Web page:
The Present Future

Originally posted on 19 April 2005

I am currently reading a very significant book, “The Present Future” by Reggie Mcneal (Buy it at or

He argues in the book that there are six wrong questions that churches ask, and suggests six questions we should be asking in their place. In each chapter, he outlines the problem, a solution, and then gives a biblical and cultural contextual reason for his suggestion. Briefly, here are the six wrong and right questions:

How do we do church better? How do we deconvert from Churchianity to Christianity? (How do we redfine ourselves around ‘mission’ rather than ‘club’?)
How do we grow this church? How do we get them to come to us? How do we transform our community? How do we hit the streets with the gospel?
How do we turn members into ministers? How do we turn members into missionaries?
How how do we develop church members? How do we develop followers of Jesus?
How do we plan for the future? How do we prepare for the future?
How do we develop leaders for church work? How do we develop leaders for the Christian Movement?

Here are some extracts from the introduction…

“[The church] has largely forsaken its missional covenant with God to be a part of kingdom expansion. It has, instead, substituted its own charter of church as a clubhouse where religious people hang out with other people who think, dress, behave, vote, and believe like them…. I want to help you by giving you ways of starting conversations that might lead you out of church captivity and into the adventure you anticipated…. Church leaders have got to start working on better questions then we’ve been fooling with for the last half of the 20th century….

In my observation, most church leaders or pre-occupied with the wrong questions. If you solve the wrong problems precisely, what have you accomplished? You have wasted a lot of energy and perhaps fooled yourself that you have done something significant….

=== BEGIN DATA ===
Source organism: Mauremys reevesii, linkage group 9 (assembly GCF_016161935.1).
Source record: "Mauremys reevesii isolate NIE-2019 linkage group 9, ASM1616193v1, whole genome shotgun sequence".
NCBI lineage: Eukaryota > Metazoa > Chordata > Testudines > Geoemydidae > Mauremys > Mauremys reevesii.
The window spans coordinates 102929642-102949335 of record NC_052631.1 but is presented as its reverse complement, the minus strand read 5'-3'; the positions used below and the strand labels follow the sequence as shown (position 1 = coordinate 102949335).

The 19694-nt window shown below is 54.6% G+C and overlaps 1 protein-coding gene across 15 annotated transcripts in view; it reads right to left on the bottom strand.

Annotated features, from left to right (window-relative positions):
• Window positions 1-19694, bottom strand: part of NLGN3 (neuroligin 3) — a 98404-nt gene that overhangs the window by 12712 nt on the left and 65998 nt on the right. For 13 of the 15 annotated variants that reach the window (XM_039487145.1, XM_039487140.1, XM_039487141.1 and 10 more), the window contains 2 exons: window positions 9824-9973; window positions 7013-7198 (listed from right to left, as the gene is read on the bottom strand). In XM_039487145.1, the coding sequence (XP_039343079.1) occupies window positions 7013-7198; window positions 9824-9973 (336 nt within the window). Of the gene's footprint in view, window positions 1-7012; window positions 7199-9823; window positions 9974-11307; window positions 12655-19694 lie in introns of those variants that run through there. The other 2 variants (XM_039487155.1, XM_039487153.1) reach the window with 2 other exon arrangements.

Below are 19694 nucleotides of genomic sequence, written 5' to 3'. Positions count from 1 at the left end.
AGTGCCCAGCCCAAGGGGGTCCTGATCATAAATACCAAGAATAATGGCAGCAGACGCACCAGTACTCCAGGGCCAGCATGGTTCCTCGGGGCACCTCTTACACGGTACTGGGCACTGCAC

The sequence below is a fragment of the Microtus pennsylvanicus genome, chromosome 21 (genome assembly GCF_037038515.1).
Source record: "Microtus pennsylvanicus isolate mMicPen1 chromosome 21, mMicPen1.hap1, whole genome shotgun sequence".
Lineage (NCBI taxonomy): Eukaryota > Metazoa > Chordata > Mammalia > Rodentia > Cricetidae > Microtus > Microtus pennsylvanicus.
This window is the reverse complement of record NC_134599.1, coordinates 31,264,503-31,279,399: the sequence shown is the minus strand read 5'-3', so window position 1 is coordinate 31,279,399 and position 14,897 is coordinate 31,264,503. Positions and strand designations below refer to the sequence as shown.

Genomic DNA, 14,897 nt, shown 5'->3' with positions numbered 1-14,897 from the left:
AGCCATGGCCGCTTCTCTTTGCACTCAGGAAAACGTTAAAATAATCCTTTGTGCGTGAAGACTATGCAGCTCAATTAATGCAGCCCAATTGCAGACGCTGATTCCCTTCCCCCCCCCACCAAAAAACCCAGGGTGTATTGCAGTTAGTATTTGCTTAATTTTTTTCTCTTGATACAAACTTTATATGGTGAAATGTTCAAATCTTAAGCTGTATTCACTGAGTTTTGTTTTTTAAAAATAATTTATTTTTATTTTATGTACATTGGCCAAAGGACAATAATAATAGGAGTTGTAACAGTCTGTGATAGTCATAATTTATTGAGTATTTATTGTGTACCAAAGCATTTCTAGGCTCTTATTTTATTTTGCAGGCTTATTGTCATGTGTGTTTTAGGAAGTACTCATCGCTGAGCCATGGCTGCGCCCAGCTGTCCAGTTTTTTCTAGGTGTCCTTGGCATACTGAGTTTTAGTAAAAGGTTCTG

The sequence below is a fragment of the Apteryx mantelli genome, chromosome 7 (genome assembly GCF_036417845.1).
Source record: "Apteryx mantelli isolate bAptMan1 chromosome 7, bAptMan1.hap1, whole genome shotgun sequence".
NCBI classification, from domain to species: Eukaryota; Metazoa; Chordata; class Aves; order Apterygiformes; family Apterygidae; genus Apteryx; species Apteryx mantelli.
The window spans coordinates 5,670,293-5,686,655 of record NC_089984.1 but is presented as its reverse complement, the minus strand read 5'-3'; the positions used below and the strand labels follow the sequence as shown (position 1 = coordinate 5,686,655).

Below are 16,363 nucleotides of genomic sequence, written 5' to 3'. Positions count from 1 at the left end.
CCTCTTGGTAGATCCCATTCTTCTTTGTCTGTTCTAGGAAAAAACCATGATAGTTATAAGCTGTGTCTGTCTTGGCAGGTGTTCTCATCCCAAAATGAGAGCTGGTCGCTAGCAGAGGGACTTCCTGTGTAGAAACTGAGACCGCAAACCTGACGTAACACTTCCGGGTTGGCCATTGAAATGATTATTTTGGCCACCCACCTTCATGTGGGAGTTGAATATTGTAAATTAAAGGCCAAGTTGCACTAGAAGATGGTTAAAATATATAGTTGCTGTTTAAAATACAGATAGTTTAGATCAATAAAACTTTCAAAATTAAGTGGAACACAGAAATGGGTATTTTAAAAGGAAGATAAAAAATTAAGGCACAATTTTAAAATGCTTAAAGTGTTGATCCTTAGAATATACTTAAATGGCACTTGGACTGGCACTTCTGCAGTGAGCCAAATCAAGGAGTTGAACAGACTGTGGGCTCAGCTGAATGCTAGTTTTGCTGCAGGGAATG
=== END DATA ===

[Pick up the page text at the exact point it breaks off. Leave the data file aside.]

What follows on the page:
This is not a how-to book. It will frustrate those looking for a “model” for doing church. I believe the search for models can often short-circuit a significant part of a leader’s journey into obedience to God. The Bible is not a book of models; it is a record of radical obediences of people who listened and responded to the direction of God for their lives…. [we need] people who operate from a well thought out approach so they will know why they are doing what they are doing, not just copying someone else’s cool idea….

My life calling is to be a missionary to the church…. Many, if not most, church members have never experienced missional living. They’ve just experienced church.”

I cannot tell you how highly I recommend this book. Written by a Southern Baptist (just for the record), it is an exceptionally challenging book that will force you to think about why you do church and what your church does. His over arching challenge is to stop doing church with a focus on church members, and start doing church with a focus on the community. It is powerful stuff!!

Leave a Reply

Your email address will not be published. Required fields are marked *